This study did not address the correlation of the v-dp relation with other estimates of myocardial ischemia. Further work has to be done to determine the cutoff points between significant and nonsignificant stenoses using this index.
Although one can speculate that this index is independent of hemodynamic conditions, this has to be established.
The v-dp relation has the potential to become a new standard to determine the hemodynamic characteristics of an epicardial stenosis because it contains all parameters affecting its significance. This might be an advantage compared with the currently available techniques at the catheterization laboratory. The major concern in interpreting the CFVR or relative CFVR (rCFVR) and the FFR is the impact of the microcirculatory flow resistance. Coronary flow velocity reserve is not lesion-specific, and rCFVR is only applicable if the microcirculatory resistance is uniform and if a suitable reference vessel is available. In case of severe microcirculatory flow impairment, the FFR underestimates the significance of an epicardial stenosis (17).
At this time, due to the complex instrumentation and the need for laborious postmeasurement analysis, the v-dp index is not yet ready for general implementation in the catheterization laboratory. Improvements in wire technology, signal processing and automatization of analysis have to be performed.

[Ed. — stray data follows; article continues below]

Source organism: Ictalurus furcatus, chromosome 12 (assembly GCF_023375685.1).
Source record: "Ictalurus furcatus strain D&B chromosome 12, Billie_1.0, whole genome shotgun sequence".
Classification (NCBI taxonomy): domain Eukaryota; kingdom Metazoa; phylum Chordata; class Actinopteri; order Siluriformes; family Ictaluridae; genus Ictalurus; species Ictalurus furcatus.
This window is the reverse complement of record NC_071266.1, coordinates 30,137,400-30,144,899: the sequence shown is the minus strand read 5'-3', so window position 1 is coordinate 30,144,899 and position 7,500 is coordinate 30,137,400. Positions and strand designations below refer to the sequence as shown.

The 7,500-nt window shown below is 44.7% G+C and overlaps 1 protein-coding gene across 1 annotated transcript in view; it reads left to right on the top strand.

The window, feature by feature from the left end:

The authors thank the enthusiastic and skillful help of the personnel of the catheterization laboratory at the VU University Medical Center.
- coronary flow velocity reserve
- fractional flow reserve
- left anterior descending artery
- left circumflex artery
- percutaneous transluminal coronary angioplasty
- quantitative coronary angiography
- relative coronary flow velocity reserve
- the instantaneous diastolic flow velocity-pressure gradient
- Received August 28, 2001.
- Revision received February 13, 2002.
- Accepted February 26, 2002.
- American College of Cardiology Foundation